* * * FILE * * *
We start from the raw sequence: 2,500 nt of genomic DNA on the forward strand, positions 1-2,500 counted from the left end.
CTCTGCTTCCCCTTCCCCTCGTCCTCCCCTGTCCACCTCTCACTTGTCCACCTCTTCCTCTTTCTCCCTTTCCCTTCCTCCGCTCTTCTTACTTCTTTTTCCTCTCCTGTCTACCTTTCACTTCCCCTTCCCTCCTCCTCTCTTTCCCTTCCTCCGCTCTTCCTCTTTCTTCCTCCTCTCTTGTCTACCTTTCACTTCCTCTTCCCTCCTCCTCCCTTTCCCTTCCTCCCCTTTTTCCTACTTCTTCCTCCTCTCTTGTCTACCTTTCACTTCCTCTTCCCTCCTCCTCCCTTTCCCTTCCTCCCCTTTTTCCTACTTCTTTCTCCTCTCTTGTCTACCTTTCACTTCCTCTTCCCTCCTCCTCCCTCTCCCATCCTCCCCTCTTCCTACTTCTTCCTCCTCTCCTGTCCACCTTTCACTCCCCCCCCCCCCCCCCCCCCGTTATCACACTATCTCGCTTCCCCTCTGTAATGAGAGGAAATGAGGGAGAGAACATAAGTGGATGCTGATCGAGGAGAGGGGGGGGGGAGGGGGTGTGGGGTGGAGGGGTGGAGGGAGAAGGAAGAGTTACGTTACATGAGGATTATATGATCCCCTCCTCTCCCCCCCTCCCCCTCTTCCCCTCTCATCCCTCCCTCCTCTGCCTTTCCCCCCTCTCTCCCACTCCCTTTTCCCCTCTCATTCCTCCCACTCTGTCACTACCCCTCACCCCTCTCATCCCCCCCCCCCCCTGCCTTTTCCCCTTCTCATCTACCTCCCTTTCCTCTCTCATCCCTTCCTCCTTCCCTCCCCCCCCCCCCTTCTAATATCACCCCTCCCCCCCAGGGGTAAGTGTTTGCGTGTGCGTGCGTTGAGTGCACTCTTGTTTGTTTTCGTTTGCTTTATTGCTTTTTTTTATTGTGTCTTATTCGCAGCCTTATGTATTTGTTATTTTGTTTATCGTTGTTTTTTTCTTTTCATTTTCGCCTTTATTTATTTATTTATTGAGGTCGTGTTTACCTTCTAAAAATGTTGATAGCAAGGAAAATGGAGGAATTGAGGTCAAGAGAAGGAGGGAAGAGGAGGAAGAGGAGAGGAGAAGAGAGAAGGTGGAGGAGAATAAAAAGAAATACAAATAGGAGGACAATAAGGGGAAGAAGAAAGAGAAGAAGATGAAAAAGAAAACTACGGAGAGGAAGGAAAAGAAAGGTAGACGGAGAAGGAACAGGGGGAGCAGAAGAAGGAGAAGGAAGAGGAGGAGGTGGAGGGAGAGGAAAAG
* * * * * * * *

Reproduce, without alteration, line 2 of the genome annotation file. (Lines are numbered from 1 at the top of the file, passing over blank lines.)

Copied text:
CTCTGCTTCCCCTTCCCCTCGTCCTCCCCTGTCCACCTCTCACTTGTCCACCTCTTCCTCTTTCTCCCTTTCCCTTCCTCCGCTCTTCTTACTTCTTTTTCCTCTCCTGTCTACCTTTCACTTCCCCTTCCCTCCTCCTCTCTTTCCCTTCCTCCGCTCTTCCTCTTTCTTCCTCCTCTCTTGTCTACCTTTCACTTCCTCTTCCCTCCTCCTCCCTTTCCCTTCCTCCCCTTTTTCCTACTTCTTCCTCCTCTCTTGTCTACCTTTCACTTCCTCTTCCCTCCTCCTCCCTTTCCCTTCCTCCCCTTTTTCCTACTTCTTTCTCCTCTCTTGTCTACCTTTCACTTCCTCTTCCCTCCTCCTCCCTCTCCCATCCTCCCCTCTTCCTACTTCTTCCTCCTCTCCTGTCCACCTTTCACTCCCCCCCCCCCCCCCCCCCCGTTATCACACTATCTCGCTTCCCCTCTGTAATGAGAGGAAATGAGGGAGAGAACATAAGTGGATGCTGATCGAGGAGAGGGGGGGGGGAGGGGGTGTGGGGTGGAGGGGTGGAGGGAGAAGGAAGAGTTACGTTACATGAGGATTATATGATCCCCTCCTCTCCCCCCCTCCCCCTCTTCCCCTCTCATCCCTCCCTCCTCTGCCTTTCCCCCCTCTCTCCCACTCCCTTTTCCCCTCTCATTCCTCCCACTCTGTCACTACCCCTCACCCCTCTCATCCCCCCCCCCCCCTGCCTTTTCCCCTTCTCATCTACCTCCCTTTCCTCTCTCATCCCTTCCTCCTTCCCTCCCCCCCCCCCCTTCTAATATCACCCCTCCCCCCCAGGGGTAAGTGTTTGCGTGTGCGTGCGTTGAGTGCACTCTTGTTTGTTTTCGTTTGCTTTATTGCTTTTTTTTATTGTGTCTTATTCGCAGCCTTATGTATTTGTTATTTTGTTTATCGTTGTTTTTTTCTTTTCATTTTCGCCTTTATTTATTTATTTATTGAGGTCGTGTTTACCTTCTAAAAATGTTGATAGCAAGGAAAATGGAGGAATTGAGGTCAAGAGAAGGAGGGAAGAGGAGGAAGAGGAGAGGAGAAGAGAGAAGGTGGAGGAGAATAAAAAGAAATACAAATAGGAGGACAATAAGGGGAAGAAGAAAGAGAAGAAGATGAAAAAGAAAACTACGGAGAGGAAGGAAAAGAAAGGTAGACGGAGAAGGAACAGGGGGAGCAGAAGAAGGAGAAGGAAGAGGAGGAGGTGGAGGGAGAGGAAAAG